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dc.contributor.authorNance, Richard E.en
dc.date.accessioned2013-06-19T14:36:28Zen
dc.date.available2013-06-19T14:36:28Zen
dc.date.issued1978en
dc.identifierhttp://eprints.cs.vt.edu/archive/00000828/en
dc.identifier.urihttp://hdl.handle.net/10919/20343en
dc.description.abstractThe interface of computer science and operations research is described from a stylitic perspective. This position enables an honest appraisal of the disciplinary synergism often claimed for the two. Operations research emphasizes the development of algorithms and the implications therein; while computer science gives primary emphasis to the representation of algorithms and the implications of execution on a digital computer. The realization of a syncretic state can be claimed only for discrete event simulation and, to a lesser extent, for scheduling theory. To the extent that the "algorithm" can serve as common ground for both disciplines, a broader, more fundamental form of syncretism might be achieved.en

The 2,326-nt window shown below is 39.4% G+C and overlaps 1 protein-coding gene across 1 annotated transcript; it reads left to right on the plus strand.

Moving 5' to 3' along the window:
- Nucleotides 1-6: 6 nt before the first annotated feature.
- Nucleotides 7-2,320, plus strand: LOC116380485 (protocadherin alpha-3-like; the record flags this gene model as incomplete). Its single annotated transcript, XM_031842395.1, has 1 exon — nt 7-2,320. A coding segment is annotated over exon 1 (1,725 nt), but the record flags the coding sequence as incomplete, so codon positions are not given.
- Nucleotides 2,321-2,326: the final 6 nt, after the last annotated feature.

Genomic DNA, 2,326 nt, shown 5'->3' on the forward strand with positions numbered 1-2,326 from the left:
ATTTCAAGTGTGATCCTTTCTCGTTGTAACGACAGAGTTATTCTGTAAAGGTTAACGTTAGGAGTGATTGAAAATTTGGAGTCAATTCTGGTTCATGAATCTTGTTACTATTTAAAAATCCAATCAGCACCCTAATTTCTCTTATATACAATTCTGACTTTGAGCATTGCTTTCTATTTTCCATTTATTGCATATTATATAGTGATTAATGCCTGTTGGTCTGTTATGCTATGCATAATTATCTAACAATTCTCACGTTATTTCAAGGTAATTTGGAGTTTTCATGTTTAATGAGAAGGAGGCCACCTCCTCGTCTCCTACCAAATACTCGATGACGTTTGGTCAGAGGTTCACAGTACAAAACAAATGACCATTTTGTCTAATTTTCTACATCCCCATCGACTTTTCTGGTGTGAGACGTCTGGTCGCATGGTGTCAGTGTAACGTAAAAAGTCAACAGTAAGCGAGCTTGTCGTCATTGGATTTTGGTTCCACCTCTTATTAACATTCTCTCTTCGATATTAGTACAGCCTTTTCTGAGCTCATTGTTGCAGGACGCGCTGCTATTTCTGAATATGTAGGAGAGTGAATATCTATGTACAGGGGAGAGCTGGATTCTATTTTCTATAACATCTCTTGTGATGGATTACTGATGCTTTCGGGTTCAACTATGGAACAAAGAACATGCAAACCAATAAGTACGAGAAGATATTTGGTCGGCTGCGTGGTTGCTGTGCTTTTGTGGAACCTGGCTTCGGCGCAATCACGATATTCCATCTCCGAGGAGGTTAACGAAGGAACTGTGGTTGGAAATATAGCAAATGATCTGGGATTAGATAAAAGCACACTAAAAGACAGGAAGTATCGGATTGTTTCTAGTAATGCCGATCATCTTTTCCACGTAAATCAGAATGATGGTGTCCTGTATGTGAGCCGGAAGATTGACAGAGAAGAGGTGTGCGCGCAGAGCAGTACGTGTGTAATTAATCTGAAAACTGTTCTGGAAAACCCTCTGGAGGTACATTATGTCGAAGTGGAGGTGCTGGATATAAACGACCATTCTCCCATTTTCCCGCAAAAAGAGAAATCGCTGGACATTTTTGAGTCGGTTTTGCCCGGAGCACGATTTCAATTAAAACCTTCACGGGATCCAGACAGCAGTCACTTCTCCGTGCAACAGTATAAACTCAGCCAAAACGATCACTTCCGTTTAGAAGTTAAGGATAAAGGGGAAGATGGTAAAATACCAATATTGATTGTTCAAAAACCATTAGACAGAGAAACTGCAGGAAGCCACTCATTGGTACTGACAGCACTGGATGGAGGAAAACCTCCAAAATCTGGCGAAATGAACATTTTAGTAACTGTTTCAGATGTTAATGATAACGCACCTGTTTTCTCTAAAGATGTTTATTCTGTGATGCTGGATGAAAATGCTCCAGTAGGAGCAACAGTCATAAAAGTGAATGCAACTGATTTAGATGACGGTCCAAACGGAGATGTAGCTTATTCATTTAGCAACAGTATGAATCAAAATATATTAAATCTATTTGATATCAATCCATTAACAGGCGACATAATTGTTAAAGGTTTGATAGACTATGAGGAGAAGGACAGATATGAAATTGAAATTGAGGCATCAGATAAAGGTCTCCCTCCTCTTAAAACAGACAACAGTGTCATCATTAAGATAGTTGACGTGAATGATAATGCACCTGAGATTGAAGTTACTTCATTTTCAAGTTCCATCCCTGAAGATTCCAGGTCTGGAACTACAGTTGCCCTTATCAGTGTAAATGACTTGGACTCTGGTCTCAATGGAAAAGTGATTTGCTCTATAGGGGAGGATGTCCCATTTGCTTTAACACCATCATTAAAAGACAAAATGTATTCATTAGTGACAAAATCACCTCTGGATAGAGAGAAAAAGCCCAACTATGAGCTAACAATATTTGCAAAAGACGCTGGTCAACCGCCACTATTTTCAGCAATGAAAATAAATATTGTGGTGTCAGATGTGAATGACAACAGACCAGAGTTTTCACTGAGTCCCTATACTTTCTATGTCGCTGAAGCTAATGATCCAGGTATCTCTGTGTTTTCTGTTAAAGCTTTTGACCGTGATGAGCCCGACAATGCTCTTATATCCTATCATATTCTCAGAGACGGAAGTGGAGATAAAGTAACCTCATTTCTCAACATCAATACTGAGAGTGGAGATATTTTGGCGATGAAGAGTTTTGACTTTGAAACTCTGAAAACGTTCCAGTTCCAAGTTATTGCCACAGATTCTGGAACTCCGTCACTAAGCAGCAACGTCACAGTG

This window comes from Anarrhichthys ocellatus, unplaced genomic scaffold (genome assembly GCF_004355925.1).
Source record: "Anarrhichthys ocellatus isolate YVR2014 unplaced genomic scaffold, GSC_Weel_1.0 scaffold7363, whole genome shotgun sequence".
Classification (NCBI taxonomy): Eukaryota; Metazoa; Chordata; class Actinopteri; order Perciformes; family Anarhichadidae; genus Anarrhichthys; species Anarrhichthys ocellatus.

dc.format.mimetypeapplication/pdfen
dc.publisherDepartment of Computer Science, Virginia Polytechnic Institute & State Universityen
dc.relation.ispartofHistorical Collection(Till Dec 2001)en
dc.rightsIn Copyrighten
dc.rights.urihttp://rightsstatements.org/vocab/InC/1.0/en
dc.titleStylitism, Synergism And Syncretism: The Interface of Computer Science And Operations Researchen
dc.typeTechnical reporten
dc.contributor.departmentComputer Scienceen
dc.identifier.trnumberCS78005-Ren
dc.type.dcmitypeTexten
dc.identifier.sourceurlhttp://eprints.cs.vt.edu/archive/00000828/01/CS78005-R.pdfen


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